Objective The growing adult population with surgically corrected tetralogy of Fallot (TOF) is at risk of arrhythmias and sudden cardiac death. We sought to investigate the contribution of right ventricular (RV) structural and electrophysiological remodelling to arrhythmia generation in a preclinical animal model of repaired TOF (rTOF).
Methods and results Pigs mimicking rTOF underwent cardiac MRI functional characterisation and presented with pulmonary regurgitation, RV hypertrophy, dilatation and dysfunction compared with Sham-operated animals (Sham). Optical mapping of rTOF RV-perfused wedges revealed a significant prolongation of RV activation time with slower conduction velocities and regions of conduction slowing well beyond the surgical scar. A reduced protein expression and lateralisation of Connexin-43 were identified in rTOF RVs. A remodelling of extracellular matrix-related gene expression and an increase in collagen content that correlated with prolonged RV activation time were also found in these animals. RV action potential duration (APD) was prolonged in the epicardial anterior region at early and late repolarisation level, thus contributing to a greater APD heterogeneity and to altered transmural and anteroposterior APD gradients in rTOF RVs. APD remodelling involved changes in Kv4.3 and MiRP1 expression. Spontaneous arrhythmias were more frequent in rTOF wedges and more complex in the anterior than in the posterior RV.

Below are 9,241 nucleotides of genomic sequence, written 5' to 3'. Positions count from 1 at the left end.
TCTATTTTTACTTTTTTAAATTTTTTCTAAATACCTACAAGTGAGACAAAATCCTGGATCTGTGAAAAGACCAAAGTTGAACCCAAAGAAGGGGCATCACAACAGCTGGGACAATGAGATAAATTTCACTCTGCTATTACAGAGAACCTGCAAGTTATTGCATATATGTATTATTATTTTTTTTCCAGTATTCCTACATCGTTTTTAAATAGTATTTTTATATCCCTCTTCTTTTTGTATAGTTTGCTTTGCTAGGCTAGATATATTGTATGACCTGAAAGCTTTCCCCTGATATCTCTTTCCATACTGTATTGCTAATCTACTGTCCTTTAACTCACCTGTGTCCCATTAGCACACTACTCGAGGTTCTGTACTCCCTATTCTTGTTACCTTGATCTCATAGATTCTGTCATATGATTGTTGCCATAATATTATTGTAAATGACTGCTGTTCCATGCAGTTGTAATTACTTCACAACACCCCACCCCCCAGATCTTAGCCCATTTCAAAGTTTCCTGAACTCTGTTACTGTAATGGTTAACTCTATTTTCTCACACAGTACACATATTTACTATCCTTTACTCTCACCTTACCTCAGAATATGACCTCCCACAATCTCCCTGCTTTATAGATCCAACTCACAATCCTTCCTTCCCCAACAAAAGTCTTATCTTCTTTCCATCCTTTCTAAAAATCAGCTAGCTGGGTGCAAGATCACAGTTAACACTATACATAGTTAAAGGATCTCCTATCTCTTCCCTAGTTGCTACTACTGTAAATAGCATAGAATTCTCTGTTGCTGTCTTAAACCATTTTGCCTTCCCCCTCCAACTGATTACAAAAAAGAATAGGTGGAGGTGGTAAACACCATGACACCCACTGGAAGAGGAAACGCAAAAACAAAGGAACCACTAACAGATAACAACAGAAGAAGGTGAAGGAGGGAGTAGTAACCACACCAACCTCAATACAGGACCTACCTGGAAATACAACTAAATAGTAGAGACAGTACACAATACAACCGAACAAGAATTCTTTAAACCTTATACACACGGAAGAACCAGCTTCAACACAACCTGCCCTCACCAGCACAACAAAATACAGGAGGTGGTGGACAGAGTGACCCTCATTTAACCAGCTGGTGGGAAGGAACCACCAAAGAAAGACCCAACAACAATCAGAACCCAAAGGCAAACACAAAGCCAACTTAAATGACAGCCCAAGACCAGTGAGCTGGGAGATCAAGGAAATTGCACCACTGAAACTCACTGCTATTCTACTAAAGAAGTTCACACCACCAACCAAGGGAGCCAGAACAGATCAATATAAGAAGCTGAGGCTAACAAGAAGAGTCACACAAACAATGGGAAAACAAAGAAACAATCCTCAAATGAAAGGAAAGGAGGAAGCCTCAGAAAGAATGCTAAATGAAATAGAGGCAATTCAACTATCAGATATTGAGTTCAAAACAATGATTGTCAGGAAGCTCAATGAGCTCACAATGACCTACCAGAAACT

Conclusion Significant remodelling of RV conduction and repolarisation properties was found in pigs with rTOF. This remodelling generates a proarrhythmic substrate likely to facilitate re-entries and to contribute to sudden cardiac death in patients with rTOF.
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DB and VD contributed equally.
Contributors DB, VD, FR, SHG, SC, MC, DE, DV, BQ performed the experiments; DB, VD, SHG, SC, OB analysed the data; DB, VD, FR, BQ, HC, MH, CR, PB, J-BT, OB designed the experimental protocol; DB, VD and OB wrote the manuscript.
Funding This work was funded by the Agence Nationale de la Recherche through the grant ANR-10-IAHU04-LIRYC, the ERC Advanced grant SYMPHONY (no 322886) and the EU FP7 IRSES programme CORDIS3D grant (IRSES-GA-2013-317767). DB was funded by a Fondation Recherche Médicale fellowship and SHG was funded by a European Union Marie Curie fellowship.
Competing interests None declared.
Provenance and peer review Not commissioned; externally peer reviewed.
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